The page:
Good News or Bad News? Information Acquisition and Applicant Screening in Competitive Labor Markets
33 Pages Posted: 13 Jan 2014 Last revised: 19 Jun 2014
Date Written: June 5, 2014
We model a competitive labor market with heterogeneous firms of varying productivities, and consider two information-collection processes: searching for "good news" about applicants, and searching for "bad news." Under the former, firms seek positive signals to qualify applicants, and under the latter, negative signals to disqualify them. When searching for good news, firms collect too little information in equilibrium; however, aggregate profits are positive and applicants' choice of firms is efficient. When searching for bad news, firms collect too much information, profits dissipate, and applicants inefficiently match with firms of lower productivities. In both cases, too few applicants are admitted. We show that firms tend to search for good (bad) news for low (high) revenue positions. Moreover, as the cost of acquiring information decreases, applicants' expected payoffs rise and more firms search for good news.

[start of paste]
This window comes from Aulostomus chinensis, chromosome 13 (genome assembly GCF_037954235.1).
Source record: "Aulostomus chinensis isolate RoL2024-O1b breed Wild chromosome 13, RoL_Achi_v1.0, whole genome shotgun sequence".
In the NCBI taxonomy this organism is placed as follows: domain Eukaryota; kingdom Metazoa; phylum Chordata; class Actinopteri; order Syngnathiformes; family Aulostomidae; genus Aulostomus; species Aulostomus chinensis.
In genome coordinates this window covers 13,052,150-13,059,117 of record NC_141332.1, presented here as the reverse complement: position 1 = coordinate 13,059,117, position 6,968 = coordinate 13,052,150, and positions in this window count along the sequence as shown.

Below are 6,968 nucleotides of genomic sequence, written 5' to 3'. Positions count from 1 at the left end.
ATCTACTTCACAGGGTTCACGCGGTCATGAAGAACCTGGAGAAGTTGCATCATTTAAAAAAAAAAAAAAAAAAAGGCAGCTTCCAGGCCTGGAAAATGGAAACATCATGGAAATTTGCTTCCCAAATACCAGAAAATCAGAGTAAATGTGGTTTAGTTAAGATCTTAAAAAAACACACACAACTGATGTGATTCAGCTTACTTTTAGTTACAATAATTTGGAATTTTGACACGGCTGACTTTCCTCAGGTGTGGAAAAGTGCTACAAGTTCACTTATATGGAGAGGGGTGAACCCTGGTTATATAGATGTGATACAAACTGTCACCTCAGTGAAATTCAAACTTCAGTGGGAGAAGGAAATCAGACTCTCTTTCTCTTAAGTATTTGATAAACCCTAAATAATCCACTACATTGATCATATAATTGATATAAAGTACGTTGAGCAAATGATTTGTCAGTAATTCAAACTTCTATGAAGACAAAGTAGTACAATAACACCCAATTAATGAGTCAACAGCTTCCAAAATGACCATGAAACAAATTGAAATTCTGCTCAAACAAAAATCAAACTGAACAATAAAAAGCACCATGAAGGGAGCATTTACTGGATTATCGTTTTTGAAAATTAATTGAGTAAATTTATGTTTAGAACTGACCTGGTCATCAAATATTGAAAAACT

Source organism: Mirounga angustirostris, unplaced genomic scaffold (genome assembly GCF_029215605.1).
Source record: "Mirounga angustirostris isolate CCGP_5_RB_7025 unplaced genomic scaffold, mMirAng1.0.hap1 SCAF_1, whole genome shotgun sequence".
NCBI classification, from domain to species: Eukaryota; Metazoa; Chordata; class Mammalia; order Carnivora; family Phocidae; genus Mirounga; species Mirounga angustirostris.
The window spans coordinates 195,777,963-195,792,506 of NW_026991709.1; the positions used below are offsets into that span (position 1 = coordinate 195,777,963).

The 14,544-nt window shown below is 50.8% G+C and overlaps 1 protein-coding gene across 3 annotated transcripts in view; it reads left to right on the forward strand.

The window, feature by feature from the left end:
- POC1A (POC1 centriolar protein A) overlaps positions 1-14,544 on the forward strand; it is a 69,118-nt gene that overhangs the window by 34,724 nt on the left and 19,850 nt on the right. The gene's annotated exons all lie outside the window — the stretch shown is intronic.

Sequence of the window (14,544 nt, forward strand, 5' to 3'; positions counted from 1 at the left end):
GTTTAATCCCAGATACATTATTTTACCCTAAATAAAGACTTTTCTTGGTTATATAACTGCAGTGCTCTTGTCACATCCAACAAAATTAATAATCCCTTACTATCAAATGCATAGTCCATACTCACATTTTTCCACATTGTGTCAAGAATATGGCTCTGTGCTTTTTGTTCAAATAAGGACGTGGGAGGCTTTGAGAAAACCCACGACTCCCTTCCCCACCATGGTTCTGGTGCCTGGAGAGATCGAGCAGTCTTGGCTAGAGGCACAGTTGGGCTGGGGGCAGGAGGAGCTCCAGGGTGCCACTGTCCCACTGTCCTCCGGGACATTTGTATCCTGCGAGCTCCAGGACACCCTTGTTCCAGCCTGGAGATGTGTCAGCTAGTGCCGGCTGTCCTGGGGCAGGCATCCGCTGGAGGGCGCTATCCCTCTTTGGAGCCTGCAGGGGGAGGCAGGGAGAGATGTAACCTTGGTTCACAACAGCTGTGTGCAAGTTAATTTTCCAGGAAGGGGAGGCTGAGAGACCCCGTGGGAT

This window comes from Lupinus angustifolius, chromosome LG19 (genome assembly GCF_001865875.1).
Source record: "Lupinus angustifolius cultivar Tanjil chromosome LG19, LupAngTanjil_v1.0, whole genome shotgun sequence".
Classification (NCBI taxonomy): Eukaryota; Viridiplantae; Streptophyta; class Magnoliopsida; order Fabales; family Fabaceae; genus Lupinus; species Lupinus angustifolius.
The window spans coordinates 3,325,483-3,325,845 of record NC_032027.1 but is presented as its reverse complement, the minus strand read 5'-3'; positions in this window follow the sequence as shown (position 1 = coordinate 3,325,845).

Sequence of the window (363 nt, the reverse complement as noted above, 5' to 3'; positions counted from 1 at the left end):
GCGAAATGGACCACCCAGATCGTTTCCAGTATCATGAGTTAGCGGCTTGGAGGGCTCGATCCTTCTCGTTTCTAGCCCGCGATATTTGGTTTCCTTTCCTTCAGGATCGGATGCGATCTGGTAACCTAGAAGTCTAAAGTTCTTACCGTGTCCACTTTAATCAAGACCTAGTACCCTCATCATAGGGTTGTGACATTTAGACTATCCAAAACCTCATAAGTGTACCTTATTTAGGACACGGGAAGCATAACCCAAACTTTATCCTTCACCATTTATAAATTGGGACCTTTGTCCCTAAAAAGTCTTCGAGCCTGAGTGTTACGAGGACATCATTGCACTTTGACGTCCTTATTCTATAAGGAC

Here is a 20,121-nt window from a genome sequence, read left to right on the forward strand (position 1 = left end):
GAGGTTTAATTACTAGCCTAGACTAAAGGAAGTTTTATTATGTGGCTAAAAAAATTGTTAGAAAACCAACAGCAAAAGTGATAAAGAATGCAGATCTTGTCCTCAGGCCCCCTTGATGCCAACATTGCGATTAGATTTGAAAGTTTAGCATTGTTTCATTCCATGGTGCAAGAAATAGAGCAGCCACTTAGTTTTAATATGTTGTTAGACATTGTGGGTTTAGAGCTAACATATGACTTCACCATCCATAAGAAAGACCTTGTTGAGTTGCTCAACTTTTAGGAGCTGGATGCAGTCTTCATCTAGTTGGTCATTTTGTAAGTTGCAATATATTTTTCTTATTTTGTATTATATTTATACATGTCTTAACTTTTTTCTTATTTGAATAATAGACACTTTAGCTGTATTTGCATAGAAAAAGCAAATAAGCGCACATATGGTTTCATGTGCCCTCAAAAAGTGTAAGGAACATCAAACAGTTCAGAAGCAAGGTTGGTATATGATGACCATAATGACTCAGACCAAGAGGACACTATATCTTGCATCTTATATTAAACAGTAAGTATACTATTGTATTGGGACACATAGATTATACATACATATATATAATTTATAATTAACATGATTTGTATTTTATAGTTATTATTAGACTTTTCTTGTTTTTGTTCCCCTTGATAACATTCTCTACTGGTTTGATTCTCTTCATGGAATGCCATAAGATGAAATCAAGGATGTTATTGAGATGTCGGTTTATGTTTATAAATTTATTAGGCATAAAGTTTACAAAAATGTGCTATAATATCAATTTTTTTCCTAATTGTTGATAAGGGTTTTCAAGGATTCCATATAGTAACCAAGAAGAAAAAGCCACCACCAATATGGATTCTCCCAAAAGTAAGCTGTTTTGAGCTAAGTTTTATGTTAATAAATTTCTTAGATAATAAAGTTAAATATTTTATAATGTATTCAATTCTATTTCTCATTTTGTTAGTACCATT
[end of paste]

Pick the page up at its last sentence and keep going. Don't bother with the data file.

Keywords: Information collection; screening; labor market; privacy
JEL Classification: D61, L14, D83, J70, J20
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